Opinion: New York Harbor Jet A Prices Skyrocket

Credit: Jaromir Chalabala/Alamy Stock Photo

While Jet-A Fuel prices in the U.S. have increased by almost 30% year over year, airports in the Northeast are facing never-before-seen fuel costs that are wildly out of sync with prices across the country.

Fixed Base Operators (FBO) in the Northeast, such as in Boston and in New Jersey, have posted retail Jet A prices up to $11-$15 a gallon in the last few weeks of April, compared to $5-7 in the rest of the U.S.

The causes of these increases are unlikely to be resolved in the coming months and will likely continue through the summer travel season, driving higher prices on commercial and private air travel. 

Airlines and airport trade groups petitioned the Federal Energy Regulatory Commission during the last week of  April, imploring the federal government to step in to increase pipeline supply, which has faced critical shortages since 2020.

Lack Of Travel Shifts Refinery Behavior

With the lack of air travel demand over the last two years due to Covid-19, Jet-A had been the least profitable product an oil refinery could produce.

Many refineries diverted their focus during the pandemic to producing distillates like heating oil and road diesel instead of Jet A and blended it back into those products during that time--which was an ideal strategy during the pandemic when air travel demand was low.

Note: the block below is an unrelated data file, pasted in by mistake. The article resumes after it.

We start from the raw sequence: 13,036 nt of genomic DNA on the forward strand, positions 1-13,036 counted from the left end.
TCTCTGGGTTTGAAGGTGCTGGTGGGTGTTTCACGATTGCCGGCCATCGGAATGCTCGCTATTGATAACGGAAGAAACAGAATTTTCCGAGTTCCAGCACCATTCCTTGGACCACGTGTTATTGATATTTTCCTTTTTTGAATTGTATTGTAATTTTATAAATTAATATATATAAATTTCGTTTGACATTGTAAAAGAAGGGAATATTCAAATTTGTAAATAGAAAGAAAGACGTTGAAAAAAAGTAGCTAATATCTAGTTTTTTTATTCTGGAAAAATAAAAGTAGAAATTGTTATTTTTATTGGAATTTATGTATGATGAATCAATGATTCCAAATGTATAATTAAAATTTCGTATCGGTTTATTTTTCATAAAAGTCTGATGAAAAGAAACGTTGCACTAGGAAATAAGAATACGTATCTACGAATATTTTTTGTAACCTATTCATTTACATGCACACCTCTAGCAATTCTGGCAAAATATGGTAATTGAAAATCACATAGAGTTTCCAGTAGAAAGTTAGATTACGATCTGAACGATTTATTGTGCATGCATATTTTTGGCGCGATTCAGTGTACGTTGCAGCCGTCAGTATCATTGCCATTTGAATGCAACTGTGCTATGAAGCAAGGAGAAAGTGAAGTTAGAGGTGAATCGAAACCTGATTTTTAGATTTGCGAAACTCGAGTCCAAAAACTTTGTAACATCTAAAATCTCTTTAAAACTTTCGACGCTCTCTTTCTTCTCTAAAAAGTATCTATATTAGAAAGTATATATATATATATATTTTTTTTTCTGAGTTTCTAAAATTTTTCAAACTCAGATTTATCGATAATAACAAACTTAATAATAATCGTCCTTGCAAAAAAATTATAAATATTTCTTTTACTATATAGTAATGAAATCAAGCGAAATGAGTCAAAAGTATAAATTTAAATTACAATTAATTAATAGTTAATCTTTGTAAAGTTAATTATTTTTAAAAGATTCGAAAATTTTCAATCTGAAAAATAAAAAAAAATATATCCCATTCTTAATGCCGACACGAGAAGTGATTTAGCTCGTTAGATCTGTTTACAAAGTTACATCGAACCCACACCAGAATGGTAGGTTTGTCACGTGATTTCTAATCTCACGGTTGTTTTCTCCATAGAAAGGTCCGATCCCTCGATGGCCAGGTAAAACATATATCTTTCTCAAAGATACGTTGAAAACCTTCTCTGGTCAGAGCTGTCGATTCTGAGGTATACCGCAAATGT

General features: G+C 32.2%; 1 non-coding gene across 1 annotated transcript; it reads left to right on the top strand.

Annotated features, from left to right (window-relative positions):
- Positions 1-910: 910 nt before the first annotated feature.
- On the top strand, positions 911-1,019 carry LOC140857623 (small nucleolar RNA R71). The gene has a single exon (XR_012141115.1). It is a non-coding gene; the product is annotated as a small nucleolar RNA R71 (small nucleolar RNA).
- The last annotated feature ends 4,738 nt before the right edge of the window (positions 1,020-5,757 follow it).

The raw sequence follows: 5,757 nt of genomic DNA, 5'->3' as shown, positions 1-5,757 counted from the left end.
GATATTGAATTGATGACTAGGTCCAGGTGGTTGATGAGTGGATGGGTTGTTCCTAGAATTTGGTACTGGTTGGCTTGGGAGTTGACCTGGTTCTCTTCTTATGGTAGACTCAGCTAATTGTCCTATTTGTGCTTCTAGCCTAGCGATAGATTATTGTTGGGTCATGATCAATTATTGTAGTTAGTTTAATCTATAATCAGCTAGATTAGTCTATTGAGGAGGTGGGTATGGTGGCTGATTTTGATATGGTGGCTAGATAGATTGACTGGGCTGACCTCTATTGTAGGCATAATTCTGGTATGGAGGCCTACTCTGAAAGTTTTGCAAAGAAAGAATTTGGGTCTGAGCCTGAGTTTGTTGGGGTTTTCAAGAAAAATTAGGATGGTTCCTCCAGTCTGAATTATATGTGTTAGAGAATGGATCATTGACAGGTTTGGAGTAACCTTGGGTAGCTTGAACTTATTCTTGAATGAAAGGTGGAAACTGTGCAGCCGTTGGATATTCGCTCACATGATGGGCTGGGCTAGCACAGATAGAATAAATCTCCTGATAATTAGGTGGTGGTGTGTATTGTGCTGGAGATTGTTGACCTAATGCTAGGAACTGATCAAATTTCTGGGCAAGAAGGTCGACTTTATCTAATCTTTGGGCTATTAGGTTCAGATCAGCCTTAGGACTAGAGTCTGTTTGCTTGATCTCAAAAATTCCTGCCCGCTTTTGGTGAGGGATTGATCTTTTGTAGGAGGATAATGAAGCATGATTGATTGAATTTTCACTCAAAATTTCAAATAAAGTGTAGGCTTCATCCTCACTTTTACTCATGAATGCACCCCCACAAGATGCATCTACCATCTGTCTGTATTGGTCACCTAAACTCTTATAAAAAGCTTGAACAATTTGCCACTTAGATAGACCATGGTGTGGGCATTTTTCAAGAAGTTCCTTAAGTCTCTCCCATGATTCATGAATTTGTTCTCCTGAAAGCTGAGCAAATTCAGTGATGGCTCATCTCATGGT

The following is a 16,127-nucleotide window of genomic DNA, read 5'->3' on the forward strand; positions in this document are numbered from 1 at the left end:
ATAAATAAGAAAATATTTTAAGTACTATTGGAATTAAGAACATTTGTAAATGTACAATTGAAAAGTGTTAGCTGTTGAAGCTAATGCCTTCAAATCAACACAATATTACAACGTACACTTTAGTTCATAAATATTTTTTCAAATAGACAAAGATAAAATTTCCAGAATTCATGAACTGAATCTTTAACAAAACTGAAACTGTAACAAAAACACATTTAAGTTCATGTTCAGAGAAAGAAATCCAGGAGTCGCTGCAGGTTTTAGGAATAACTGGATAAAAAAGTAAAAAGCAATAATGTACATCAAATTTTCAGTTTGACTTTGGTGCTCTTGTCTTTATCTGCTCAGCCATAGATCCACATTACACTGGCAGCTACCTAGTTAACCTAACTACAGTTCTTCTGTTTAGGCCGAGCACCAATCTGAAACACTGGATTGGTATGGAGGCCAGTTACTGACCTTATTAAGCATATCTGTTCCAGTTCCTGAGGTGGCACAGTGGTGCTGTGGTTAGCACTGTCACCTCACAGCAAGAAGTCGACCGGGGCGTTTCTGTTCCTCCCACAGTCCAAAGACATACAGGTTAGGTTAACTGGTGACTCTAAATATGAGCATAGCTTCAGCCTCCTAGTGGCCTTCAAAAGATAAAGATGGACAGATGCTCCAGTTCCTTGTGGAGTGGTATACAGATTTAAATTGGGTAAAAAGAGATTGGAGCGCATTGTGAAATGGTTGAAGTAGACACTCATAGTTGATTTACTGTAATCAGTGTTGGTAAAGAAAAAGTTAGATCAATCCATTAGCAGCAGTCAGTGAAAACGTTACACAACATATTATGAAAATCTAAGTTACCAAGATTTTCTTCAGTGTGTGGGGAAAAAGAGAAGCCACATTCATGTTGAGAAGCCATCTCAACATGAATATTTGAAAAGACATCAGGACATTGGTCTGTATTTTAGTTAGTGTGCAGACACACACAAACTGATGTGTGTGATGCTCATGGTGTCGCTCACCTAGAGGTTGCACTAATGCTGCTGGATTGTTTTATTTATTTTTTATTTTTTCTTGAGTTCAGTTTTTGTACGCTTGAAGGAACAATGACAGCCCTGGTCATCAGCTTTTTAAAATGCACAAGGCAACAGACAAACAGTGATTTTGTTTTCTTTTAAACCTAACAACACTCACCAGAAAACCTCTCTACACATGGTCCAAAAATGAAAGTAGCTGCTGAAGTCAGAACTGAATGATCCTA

But with air travel reaching increasingly high numbers, the impact of these production changes is killing aircraft operators that haven’t hedged fuel prices and those based in the most-affected regions.

Without markups, the cost of Jet A reached $7.61 a gal. in the New York harbor during the first week of April, or about $320 per barrel versus the overall crude oil high of $133 per barrel, according to Bloomberg.

The price of Jet A in the Northeast, part of the U.S. Energy Information Administration’s PADD 1 region, is unique.

New York Harbor (NYH) pricing is facing the most impact; Gulf Coast (USGF) pricing is high but not nearly at a crisis point like NYH and PADD 1.

The differential between the Brent crude oil price, a benchmark for the crude oil market, and the New York harbor pricing was $100 per barrel in early April.

Analysts do not see a reduction in future months. 

To make matters worse, Spring is traditionally a “maintenance” month for many refineries.

With most families taking summer road trips and vacations and increasing fuel demand in the system, refineries have traditionally used the spring to slow down production to do repairs and prepare for the high demand period of summer, taking advantage of higher margins and increased demand.

This spring, some refineries may be scrambling to increase production of Jet A to take advantage of skyrocketing prices, according to Reuters.

Like most businesses, refineries are also feeling the forces of staffing and supply chain shortages, slowing down production and increasing costs.